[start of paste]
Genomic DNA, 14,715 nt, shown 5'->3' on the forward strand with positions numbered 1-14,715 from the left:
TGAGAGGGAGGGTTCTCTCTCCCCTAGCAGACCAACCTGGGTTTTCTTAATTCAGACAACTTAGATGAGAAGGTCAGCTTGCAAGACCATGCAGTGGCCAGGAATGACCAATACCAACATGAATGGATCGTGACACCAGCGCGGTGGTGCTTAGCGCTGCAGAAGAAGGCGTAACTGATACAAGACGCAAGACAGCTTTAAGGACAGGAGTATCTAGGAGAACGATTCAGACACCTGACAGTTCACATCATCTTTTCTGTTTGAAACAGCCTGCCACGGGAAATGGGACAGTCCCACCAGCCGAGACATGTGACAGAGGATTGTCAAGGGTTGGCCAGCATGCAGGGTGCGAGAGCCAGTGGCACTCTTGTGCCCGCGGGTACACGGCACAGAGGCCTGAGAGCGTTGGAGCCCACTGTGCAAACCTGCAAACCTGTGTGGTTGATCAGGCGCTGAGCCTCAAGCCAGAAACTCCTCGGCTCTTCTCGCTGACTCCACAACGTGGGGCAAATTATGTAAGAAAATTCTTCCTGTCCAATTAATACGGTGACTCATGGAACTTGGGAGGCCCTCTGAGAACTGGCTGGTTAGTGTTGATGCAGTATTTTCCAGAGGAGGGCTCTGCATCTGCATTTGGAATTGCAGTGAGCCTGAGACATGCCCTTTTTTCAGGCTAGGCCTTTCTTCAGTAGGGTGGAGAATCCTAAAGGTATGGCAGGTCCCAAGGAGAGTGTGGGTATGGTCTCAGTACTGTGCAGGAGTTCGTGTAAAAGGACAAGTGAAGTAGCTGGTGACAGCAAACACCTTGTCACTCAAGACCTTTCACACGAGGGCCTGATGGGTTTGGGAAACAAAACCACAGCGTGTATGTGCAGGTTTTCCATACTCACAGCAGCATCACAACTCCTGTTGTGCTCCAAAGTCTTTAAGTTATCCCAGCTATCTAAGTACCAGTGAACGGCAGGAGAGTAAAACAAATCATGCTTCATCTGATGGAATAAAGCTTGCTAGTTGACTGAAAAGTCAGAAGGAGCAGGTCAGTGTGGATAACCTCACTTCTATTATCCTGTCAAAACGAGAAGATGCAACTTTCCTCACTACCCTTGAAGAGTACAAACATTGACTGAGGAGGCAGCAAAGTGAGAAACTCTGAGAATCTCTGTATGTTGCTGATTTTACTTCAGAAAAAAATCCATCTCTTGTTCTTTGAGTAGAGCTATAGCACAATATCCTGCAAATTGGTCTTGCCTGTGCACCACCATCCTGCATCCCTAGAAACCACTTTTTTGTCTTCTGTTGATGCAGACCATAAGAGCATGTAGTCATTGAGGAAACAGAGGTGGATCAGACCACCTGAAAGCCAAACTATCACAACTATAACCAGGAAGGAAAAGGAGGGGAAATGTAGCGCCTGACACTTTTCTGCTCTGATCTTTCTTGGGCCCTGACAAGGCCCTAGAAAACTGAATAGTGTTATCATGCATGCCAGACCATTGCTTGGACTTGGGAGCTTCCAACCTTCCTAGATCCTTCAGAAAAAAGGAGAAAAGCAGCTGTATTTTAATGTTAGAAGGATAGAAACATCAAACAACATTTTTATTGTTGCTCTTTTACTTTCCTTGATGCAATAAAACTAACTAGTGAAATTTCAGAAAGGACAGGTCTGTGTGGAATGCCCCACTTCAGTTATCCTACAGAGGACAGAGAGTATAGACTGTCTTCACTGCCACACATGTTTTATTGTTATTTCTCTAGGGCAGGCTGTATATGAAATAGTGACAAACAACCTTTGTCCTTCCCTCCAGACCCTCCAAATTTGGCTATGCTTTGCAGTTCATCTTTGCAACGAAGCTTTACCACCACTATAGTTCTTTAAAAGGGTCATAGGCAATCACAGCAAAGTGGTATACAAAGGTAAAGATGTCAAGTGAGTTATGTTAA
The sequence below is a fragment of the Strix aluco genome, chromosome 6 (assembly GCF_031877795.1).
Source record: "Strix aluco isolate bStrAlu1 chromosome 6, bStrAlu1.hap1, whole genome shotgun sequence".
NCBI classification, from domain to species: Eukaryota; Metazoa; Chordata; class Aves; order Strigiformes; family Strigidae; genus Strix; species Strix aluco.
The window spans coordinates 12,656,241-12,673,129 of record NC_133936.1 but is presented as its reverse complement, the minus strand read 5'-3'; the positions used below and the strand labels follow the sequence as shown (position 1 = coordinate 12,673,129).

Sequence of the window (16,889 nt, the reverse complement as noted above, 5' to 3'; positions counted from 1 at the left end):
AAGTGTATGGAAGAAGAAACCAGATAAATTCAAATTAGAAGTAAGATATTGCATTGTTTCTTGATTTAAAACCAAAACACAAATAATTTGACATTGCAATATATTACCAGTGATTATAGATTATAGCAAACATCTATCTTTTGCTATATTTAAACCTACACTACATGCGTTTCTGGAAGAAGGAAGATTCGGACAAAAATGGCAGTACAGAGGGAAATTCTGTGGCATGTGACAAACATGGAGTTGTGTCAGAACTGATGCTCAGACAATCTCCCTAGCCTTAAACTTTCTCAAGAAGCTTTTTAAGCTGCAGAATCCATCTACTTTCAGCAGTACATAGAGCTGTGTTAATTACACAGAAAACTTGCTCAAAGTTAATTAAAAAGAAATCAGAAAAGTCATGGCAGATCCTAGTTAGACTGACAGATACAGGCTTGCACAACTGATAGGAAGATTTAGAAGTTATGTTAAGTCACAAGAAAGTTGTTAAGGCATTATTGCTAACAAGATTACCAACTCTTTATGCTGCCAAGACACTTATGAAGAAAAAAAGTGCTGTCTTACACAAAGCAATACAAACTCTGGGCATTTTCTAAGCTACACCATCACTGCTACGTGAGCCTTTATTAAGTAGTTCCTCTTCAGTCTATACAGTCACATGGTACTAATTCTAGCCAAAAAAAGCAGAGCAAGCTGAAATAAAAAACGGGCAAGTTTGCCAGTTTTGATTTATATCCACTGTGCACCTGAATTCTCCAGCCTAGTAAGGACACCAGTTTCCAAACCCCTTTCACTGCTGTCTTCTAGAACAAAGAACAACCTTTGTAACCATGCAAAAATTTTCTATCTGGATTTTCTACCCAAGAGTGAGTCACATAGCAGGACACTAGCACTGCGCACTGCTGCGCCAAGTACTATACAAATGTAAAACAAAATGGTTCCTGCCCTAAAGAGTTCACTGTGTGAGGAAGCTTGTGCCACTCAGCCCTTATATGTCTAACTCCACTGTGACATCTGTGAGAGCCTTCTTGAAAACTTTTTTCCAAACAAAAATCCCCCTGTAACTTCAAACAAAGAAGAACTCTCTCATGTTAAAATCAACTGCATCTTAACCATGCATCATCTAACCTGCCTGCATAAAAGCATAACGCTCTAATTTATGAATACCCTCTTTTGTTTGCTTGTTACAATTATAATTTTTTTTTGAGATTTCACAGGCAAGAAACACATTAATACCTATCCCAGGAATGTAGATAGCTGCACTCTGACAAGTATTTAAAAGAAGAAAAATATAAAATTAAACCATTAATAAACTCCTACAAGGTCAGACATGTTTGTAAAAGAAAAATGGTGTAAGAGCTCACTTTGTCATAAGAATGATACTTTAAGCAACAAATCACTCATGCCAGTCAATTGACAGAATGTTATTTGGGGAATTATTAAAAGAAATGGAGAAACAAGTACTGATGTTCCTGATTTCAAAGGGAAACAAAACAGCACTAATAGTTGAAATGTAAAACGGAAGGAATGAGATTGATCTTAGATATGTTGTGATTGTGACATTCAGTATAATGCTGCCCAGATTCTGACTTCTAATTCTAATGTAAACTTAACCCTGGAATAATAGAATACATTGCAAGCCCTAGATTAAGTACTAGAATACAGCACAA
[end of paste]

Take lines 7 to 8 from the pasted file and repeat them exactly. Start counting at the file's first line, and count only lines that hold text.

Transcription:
Sequence of the window (16,889 nt, the reverse complement as noted above, 5' to 3'; positions counted from 1 at the left end):
AAGTGTATGGAAGAAGAAACCAGATAAATTCAAATTAGAAGTAAGATATTGCATTGTTTCTTGATTTAAAACCAAAACACAAATAATTTGACATTGCAATATATTACCAGTGATTATAGATTATAGCAAACATCTATCTTTTGCTATATTTAAACCTACACTACATGCGTTTCTGGAAGAAGGAAGATTCGGACAAAAATGGCAGTACAGAGGGAAATTCTGTGGCATGTGACAAACATGGAGTTGTGTCAGAACTGATGCTCAGACAATCTCCCTAGCCTTAAACTTTCTCAAGAAGCTTTTTAAGCTGCAGAATCCATCTACTTTCAGCAGTACATAGAGCTGTGTTAATTACACAGAAAACTTGCTCAAAGTTAATTAAAAAGAAATCAGAAAAGTCATGGCAGATCCTAGTTAGACTGACAGATACAGGCTTGCACAACTGATAGGAAGATTTAGAAGTTATGTTAAGTCACAAGAAAGTTGTTAAGGCATTATTGCTAACAAGATTACCAACTCTTTATGCTGCCAAGACACTTATGAAGAAAAAAAGTGCTGTCTTACACAAAGCAATACAAACTCTGGGCATTTTCTAAGCTACACCATCACTGCTACGTGAGCCTTTATTAAGTAGTTCCTCTTCAGTCTATACAGTCACATGGTACTAATTCTAGCCAAAAAAAGCAGAGCAAGCTGAAATAAAAAACGGGCAAGTTTGCCAGTTTTGATTTATATCCACTGTGCACCTGAATTCTCCAGCCTAGTAAGGACACCAGTTTCCAAACCCCTTTCACTGCTGTCTTCTAGAACAAAGAACAACCTTTGTAACCATGCAAAAATTTTCTATCTGGATTTTCTACCCAAGAGTGAGTCACATAGCAGGACACTAGCACTGCGCACTGCTGCGCCAAGTACTATACAAATGTAAAACAAAATGGTTCCTGCCCTAAAGAGTTCACTGTGTGAGGAAGCTTGTGCCACTCAGCCCTTATATGTCTAACTCCACTGTGACATCTGTGAGAGCCTTCTTGAAAACTTTTTTCCAAACAAAAATCCCCCTGTAACTTCAAACAAAGAAGAACTCTCTCATGTTAAAATCAACTGCATCTTAACCATGCATCATCTAACCTGCCTGCATAAAAGCATAACGCTCTAATTTATGAATACCCTCTTTTGTTTGCTTGTTACAATTATAATTTTTTTTTGAGATTTCACAGGCAAGAAACACATTAATACCTATCCCAGGAATGTAGATAGCTGCACTCTGACAAGTATTTAAAAGAAGAAAAATATAAAATTAAACCATTAATAAACTCCTACAAGGTCAGACATGTTTGTAAAAGAAAAATGGTGTAAGAGCTCACTTTGTCATAAGAATGATACTTTAAGCAACAAATCACTCATGCCAGTCAATTGACAGAATGTTATTTGGGGAATTATTAAAAGAAATGGAGAAACAAGTACTGATGTTCCTGATTTCAAAGGGAAACAAAACAGCACTAATAGTTGAAATGTAAAACGGAAGGAATGAGATTGATCTTAGATATGTTGTGATTGTGACATTCAGTATAATGCTGCCCAGATTCTGACTTCTAATTCTAATGTAAACTTAACCCTGGAATAATAGAATACATTGCAAGCCCTAGATTAAGTACTAGAATACAGCACAA